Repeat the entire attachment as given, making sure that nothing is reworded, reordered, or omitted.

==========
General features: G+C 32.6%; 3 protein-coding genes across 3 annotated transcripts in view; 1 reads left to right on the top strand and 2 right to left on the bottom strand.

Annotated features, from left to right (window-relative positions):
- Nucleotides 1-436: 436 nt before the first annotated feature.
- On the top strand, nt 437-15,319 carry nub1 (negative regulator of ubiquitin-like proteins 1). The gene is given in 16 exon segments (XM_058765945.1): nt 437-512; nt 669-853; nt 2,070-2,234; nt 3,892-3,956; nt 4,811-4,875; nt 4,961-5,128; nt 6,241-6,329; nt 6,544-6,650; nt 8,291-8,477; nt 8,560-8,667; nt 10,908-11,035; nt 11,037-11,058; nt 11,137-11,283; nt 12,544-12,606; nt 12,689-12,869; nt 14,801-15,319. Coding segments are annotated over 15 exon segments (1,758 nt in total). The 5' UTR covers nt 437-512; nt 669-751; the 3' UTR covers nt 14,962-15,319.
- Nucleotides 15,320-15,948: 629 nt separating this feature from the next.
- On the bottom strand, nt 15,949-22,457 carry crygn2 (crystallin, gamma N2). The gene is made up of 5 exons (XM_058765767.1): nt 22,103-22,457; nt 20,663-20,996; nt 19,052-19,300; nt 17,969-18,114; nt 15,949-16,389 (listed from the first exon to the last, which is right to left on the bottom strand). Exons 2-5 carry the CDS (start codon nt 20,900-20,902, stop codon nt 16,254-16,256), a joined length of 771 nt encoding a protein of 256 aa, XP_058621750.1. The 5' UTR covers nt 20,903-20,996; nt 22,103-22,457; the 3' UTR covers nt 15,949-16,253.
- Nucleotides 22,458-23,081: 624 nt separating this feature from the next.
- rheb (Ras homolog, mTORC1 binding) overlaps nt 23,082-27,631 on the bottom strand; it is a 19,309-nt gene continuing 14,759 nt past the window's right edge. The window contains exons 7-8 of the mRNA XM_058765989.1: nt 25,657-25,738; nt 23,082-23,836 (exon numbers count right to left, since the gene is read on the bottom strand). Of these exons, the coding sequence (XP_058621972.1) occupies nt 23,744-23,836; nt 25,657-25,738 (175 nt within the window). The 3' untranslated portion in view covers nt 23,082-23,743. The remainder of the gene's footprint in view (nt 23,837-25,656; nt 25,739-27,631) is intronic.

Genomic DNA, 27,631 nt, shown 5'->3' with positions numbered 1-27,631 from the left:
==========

General features: G+C 32.6%; 3 protein-coding genes across 3 annotated transcripts in view; 1 reads left to right on the top strand and 2 right to left on the bottom strand.

Annotated features, from left to right (window-relative positions):
- Nucleotides 1-436: 436 nt before the first annotated feature.
- On the top strand, nt 437-15,319 carry nub1 (negative regulator of ubiquitin-like proteins 1). The gene is given in 16 exon segments (XM_058765945.1): nt 437-512; nt 669-853; nt 2,070-2,234; nt 3,892-3,956; nt 4,811-4,875; nt 4,961-5,128; nt 6,241-6,329; nt 6,544-6,650; nt 8,291-8,477; nt 8,560-8,667; nt 10,908-11,035; nt 11,037-11,058; nt 11,137-11,283; nt 12,544-12,606; nt 12,689-12,869; nt 14,801-15,319. Coding segments are annotated over 15 exon segments (1,758 nt in total). The 5' UTR covers nt 437-512; nt 669-751; the 3' UTR covers nt 14,962-15,319.
- Nucleotides 15,320-15,948: 629 nt separating this feature from the next.
- On the bottom strand, nt 15,949-22,457 carry crygn2 (crystallin, gamma N2). The gene is made up of 5 exons (XM_058765767.1): nt 22,103-22,457; nt 20,663-20,996; nt 19,052-19,300; nt 17,969-18,114; nt 15,949-16,389 (listed from the first exon to the last, which is right to left on the bottom strand). Exons 2-5 carry the CDS (start codon nt 20,900-20,902, stop codon nt 16,254-16,256), a joined length of 771 nt encoding a protein of 256 aa, XP_058621750.1. The 5' UTR covers nt 20,903-20,996; nt 22,103-22,457; the 3' UTR covers nt 15,949-16,253.
- Nucleotides 22,458-23,081: 624 nt separating this feature from the next.
- rheb (Ras homolog, mTORC1 binding) overlaps nt 23,082-27,631 on the bottom strand; it is a 19,309-nt gene continuing 14,759 nt past the window's right edge. The window contains exons 7-8 of the mRNA XM_058765989.1: nt 25,657-25,738; nt 23,082-23,836 (exon numbers count right to left, since the gene is read on the bottom strand). Of these exons, the coding sequence (XP_058621972.1) occupies nt 23,744-23,836; nt 25,657-25,738 (175 nt within the window). The 3' untranslated portion in view covers nt 23,082-23,743. The remainder of the gene's footprint in view (nt 23,837-25,656; nt 25,739-27,631) is intronic.

Genomic DNA, 27,631 nt, shown 5'->3' with positions numbered 1-27,631 from the left: